The short stories I love and read over again are those in which ordinary characters find themselves caught in extraordinary moments in their lives: the farmer’s wife who finds her mind unraveling in Ron Hansen’s “True Romance”; Francis Weed, who survives an emergency landing in a field in John Cheever’s “The Country Husband” and can’t find anyone who wants to hear his story; the young draftee in Tim O’Brien’s “On the Rainy River” who escapes as far as the Canadian border and agonizes over whether to cross it into asylum and exile; the clueless family in Flannery O’Connor’s “A Good Man Is Hard To Find,” who blunder into a fatal encounter with The Misfit; the algebra teacher in James Baldwin’s “Sonny’s Blues” who must come to terms with his heroin-addicted brother. I remember these people as vividly as if I’d met them in person, and their struggles seem real and eternal.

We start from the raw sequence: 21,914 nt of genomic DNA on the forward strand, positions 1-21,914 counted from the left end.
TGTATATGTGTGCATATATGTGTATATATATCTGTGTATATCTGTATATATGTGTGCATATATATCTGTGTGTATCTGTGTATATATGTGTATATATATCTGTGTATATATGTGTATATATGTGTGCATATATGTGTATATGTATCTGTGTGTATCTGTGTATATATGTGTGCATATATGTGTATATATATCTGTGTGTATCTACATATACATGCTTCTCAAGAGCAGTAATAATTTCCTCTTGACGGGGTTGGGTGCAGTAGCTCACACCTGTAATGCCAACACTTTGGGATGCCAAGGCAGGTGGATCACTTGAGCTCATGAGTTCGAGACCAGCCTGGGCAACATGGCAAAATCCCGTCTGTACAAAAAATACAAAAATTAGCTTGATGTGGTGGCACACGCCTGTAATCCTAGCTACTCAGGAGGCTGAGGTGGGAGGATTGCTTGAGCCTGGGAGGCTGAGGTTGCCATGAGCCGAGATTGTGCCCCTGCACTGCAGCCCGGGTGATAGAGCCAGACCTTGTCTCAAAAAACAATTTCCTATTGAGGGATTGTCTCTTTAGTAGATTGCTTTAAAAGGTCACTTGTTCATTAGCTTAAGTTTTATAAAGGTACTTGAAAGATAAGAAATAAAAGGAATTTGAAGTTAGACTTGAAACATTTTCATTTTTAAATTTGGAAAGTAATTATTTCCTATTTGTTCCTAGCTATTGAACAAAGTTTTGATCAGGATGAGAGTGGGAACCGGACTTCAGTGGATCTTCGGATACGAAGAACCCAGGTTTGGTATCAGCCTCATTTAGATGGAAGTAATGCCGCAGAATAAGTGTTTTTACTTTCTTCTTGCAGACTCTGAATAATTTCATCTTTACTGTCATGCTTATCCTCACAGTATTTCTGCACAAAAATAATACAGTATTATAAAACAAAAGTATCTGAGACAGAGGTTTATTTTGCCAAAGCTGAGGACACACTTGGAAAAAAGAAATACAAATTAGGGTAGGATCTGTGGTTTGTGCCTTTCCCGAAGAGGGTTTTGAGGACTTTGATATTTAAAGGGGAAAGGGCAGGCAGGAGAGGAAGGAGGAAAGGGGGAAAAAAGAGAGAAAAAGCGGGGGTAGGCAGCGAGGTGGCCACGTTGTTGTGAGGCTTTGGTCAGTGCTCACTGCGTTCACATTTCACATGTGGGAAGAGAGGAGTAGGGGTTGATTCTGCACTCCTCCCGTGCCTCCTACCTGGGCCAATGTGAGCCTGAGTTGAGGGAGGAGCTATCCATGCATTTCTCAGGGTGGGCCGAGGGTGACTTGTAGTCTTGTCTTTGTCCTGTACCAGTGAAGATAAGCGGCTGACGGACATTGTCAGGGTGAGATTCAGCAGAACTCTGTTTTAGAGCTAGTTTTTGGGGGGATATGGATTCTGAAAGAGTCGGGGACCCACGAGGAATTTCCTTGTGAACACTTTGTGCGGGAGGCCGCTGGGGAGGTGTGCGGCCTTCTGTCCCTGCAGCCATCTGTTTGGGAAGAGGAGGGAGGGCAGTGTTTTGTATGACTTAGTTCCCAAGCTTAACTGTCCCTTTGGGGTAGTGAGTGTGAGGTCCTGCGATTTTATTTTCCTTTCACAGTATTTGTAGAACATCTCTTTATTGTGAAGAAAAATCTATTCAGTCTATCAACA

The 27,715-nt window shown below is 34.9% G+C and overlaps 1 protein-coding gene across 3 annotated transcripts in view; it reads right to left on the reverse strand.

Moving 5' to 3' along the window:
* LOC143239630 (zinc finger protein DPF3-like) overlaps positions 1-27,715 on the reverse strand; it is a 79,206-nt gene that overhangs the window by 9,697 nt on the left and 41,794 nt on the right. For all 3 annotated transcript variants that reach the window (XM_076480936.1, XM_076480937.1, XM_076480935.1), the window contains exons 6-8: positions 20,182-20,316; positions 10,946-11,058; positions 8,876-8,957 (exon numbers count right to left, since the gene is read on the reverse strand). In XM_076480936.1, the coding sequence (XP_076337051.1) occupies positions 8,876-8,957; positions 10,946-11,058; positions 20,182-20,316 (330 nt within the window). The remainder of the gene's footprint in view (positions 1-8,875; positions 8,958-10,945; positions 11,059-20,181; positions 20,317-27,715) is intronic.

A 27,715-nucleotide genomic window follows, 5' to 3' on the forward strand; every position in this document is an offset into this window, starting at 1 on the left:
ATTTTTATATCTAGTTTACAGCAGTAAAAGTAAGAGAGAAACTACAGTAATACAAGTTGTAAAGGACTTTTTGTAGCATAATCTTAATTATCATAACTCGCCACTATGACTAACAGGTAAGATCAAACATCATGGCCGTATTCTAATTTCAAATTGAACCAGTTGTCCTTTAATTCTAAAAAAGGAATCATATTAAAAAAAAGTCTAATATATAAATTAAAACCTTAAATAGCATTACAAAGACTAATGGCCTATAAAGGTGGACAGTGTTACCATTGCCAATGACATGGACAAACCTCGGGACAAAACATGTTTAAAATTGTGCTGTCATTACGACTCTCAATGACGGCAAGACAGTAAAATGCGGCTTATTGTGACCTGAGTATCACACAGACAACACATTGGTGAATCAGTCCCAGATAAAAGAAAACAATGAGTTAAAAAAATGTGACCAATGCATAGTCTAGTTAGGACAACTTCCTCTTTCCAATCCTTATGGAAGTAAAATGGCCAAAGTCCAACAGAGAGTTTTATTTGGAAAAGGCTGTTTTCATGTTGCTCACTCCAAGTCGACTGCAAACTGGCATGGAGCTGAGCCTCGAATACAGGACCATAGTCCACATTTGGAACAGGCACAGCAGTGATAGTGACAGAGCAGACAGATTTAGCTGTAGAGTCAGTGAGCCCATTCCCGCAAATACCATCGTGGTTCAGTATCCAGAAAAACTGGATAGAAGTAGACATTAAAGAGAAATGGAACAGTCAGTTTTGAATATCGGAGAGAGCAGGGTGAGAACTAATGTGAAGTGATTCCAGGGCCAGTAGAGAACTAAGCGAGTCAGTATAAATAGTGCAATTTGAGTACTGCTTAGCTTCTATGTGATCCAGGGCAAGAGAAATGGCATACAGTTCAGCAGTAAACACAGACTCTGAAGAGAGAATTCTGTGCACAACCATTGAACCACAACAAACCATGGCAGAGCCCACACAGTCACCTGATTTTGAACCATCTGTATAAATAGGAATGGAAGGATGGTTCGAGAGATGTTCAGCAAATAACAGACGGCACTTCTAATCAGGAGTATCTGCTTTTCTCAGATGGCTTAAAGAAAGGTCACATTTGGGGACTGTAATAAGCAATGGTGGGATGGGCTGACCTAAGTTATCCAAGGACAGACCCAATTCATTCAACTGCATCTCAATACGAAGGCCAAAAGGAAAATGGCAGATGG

Whenever I write a short story, I begin with a character already firmly embedded in a life—with friends, neighbors, a job, family, ambitions, desires, and fears. And something happens—a discovery is made, an accident disrupts that life, a choice suddenly looms where no choice was required. The characters’ lives turn dangerous—physically, emotionally, spiritually, somehow, and the story is their path into that danger and toward whatever awaits them beyond it.
Philip Gerard is a magnificent storyteller, and in this moving and poignant collection, he manages to achieve a kind of nostalgia that is alternately realistic and dreamy and, when least expected, swiftly punctured with brutality.
—Julianna Baggott, Burn, Pure